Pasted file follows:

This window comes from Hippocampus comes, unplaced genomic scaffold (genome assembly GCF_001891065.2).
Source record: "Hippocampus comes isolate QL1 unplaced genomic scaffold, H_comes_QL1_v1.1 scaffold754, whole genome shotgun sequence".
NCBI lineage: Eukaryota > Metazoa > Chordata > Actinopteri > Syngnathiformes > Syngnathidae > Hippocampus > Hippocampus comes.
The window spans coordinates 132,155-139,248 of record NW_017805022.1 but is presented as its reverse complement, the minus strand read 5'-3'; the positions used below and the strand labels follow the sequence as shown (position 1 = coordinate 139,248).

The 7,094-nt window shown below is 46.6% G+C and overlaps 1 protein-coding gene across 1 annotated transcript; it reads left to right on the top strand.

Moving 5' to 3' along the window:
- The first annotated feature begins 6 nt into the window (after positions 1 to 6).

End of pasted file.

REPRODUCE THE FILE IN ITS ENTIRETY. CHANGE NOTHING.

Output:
This window comes from Hippocampus comes, unplaced genomic scaffold (genome assembly GCF_001891065.2).
Source record: "Hippocampus comes isolate QL1 unplaced genomic scaffold, H_comes_QL1_v1.1 scaffold754, whole genome shotgun sequence".
NCBI lineage: Eukaryota > Metazoa > Chordata > Actinopteri > Syngnathiformes > Syngnathidae > Hippocampus > Hippocampus comes.
The window spans coordinates 132,155-139,248 of record NW_017805022.1 but is presented as its reverse complement, the minus strand read 5'-3'; the positions used below and the strand labels follow the sequence as shown (position 1 = coordinate 139,248).

The 7,094-nt window shown below is 46.6% G+C and overlaps 1 protein-coding gene across 1 annotated transcript; it reads left to right on the top strand.

Moving 5' to 3' along the window:
- The first annotated feature begins 6 nt into the window (after positions 1 to 6).